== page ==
The Best of Brazil
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Mediterranean by heart, Parisian by birth, New Yorker by choice, Latin by soul

February 17, 2011 – Manhattan-based French vocalist, bandleader and songwriter Pascalito (aka Pascal Sabattier) has recorded his second album, Neostalgia, set for release in March. The bilingual disc blends pop, jazz, bossa nova, flamenco, swing, blues and tango. We asked Pascalito about three of our favorite tracks from this beautiful Singer and composer Pascalito. Pascalito album, reminiscent of the soundtrack of the classic French film Un Homme et une Femme (A Man and a Woman). Here's what he said, along with a sample track.

Track 4: La Pluie sur ta Peau (Rain on your Skin) – It is an original song I co-wrote with my Swiss producer Thomas Foyer. The song was originally featured on my debut album Le Blues d'Orphee as an electro bossa lounge track and was selected to be featured in one episode of the popular cable show Damages. For my new album Neostalgia, we recorded this new acoustic samba arrangement as a duet with silken-voiced singer Jessica Medina. Keiji Yoshino's guitar is very lyrical on it and Stan Killian's sax has a string quality almost. It is like a dreamy poem that evokes sensual memories of the summers of my youth. Jazz Times critic Christopher Loudon called it 'fervently romantic.' It is definitely one of my strong songs.

Track 9: Dans Mon Ile (In my Island) – The song was composed and originally performed by the legendary French jazz singer and guitarist Henri Salvador, a cherished influence of mine. He died in February 2008 at age 91 and as a tribute to him I recorded that song and that is how my second album Pascalito at Miles' Cafe, New York City Pascalito at Miles' Cafe, New York City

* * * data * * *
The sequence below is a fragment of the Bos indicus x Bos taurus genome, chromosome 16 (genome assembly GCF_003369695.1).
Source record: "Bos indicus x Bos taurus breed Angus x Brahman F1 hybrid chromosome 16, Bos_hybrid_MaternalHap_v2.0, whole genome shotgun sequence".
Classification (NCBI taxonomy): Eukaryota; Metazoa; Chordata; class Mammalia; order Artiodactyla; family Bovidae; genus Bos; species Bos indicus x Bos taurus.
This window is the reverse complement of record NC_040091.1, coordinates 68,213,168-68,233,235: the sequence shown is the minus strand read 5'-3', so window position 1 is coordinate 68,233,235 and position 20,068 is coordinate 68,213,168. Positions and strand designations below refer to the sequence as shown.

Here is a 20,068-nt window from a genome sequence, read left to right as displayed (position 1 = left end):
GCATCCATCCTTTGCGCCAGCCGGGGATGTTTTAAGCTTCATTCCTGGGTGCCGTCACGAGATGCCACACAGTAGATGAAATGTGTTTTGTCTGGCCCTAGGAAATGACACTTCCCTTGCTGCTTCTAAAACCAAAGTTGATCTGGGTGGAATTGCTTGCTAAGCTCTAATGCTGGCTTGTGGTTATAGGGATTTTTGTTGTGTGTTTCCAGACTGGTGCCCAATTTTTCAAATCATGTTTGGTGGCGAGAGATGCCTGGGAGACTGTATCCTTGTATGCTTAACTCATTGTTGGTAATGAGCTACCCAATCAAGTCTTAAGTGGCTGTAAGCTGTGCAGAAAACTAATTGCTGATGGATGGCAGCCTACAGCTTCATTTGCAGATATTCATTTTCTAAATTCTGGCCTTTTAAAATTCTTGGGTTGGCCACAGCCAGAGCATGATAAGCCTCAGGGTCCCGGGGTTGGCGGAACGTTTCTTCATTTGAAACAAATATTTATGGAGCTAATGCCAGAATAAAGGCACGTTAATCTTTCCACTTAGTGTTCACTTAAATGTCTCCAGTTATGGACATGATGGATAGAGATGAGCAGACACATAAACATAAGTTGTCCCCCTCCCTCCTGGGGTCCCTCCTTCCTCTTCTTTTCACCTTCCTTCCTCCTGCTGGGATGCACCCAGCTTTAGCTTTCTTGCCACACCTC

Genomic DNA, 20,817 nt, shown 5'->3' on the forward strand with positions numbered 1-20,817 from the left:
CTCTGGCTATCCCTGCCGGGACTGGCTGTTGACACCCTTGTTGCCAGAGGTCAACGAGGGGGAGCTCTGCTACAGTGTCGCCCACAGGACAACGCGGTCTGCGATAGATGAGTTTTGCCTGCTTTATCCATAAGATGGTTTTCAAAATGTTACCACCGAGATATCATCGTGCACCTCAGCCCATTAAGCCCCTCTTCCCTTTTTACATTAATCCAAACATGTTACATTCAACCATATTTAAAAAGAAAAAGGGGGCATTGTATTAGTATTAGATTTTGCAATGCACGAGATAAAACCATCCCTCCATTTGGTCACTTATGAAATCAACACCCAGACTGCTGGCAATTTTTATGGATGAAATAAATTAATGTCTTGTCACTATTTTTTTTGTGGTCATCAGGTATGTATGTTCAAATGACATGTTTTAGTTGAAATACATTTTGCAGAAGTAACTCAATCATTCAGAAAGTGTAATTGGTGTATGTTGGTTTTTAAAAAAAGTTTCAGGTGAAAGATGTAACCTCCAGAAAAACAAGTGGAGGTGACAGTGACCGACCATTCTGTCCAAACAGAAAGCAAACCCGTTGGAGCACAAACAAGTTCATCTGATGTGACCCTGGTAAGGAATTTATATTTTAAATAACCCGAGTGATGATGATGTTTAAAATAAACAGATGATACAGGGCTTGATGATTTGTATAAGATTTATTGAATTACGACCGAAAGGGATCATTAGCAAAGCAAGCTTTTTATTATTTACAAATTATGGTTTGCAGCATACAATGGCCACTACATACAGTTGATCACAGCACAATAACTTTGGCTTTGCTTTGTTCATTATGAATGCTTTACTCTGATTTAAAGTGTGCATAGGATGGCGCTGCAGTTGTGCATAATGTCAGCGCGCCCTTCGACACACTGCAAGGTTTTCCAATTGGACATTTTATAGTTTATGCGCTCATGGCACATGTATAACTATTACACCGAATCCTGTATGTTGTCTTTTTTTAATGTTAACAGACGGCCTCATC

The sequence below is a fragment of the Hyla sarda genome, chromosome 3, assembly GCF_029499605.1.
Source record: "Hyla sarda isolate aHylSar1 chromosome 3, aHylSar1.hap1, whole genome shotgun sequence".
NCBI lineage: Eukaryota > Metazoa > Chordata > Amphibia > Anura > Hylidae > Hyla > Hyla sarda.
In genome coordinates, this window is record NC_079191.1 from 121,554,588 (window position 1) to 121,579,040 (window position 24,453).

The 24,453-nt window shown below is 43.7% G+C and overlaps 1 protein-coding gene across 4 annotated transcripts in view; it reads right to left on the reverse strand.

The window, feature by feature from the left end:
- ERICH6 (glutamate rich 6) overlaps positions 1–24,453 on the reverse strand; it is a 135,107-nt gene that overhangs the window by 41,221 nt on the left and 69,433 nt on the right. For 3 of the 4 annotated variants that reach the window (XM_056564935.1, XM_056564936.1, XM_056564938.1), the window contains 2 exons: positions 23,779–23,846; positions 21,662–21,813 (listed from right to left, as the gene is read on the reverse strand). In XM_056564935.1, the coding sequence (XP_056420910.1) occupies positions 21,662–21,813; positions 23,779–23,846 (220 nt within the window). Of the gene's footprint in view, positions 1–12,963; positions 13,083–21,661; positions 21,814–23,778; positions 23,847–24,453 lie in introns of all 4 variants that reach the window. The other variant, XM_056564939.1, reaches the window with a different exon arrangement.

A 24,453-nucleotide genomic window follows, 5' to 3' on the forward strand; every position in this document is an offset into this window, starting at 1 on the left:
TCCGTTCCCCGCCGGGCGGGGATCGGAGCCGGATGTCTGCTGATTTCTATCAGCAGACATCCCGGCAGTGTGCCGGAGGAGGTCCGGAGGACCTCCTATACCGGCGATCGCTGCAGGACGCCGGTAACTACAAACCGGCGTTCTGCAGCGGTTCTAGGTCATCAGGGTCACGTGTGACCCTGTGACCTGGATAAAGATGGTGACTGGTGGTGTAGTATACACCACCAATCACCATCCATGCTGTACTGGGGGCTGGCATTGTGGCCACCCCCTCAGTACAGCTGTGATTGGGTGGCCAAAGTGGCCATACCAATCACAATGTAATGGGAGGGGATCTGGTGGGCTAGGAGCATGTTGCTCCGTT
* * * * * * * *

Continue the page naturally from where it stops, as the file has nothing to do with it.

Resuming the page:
Photo: Arié Ohayon
project basically started. Next week at Miles' Cafe, I will be performing more songs by him for the third anniversary of his passing. He wrote that song in 1957 before bossa nova officially existed. He heard a samba tune while travelling in Brazil, mixed it with a bolero melody he had started composing, applied some sophisticated jazz guitar chords and delivered soft creole-influenced French vocals. Antonio Carlos Jobim himself heard the song and later acknowledged he was inspired by this innovative combination while defining bossa nova. 50 years later while recording his last album, Henri Salvador recorded a new version of his song in Brazil on an arrangement by Jacques Morelenbaum. Caetano Veloso and Lisa Ono also recorded versions of that song.

Neostalgia CD cover. Neostalgia Track 12: Soleil d'Or (Sun of Gold) – This is adapted from Caetano Veloso's original song 'Luz do Sol.' I wrote French lyrics to the song and transposed it to a Mediterranean context with references to older times where Jews and Muslims lived in peace and harmony rocked by the sound of the waves of the Mediterranean sea and united by a warm soul. My mother was born in Algeria, North Africa, in a Sephardic (Spanish) Jewish community. Jazz Times critic Christopher Loudon thought the transposition had lost none of the original's 'tender luminosity.' This is the second song by Caetano Veloso I adapted and recorded in French. On my first album I recorded 'Orphee de Toi' transposed from 'Sou Você.' I am very influenced by his work and by his singing.

From Neostalgia, here's a sneak preview of La Pluie sur ta Peau (Rain on your Skin) featuring guest vocalist Jessica Medina. (If you don't see the audio player below, please update your browser. The file might take 30 seconds or more to load, depending on the speed of your internet connection and CPU.)

Photos courtesy of Pascalito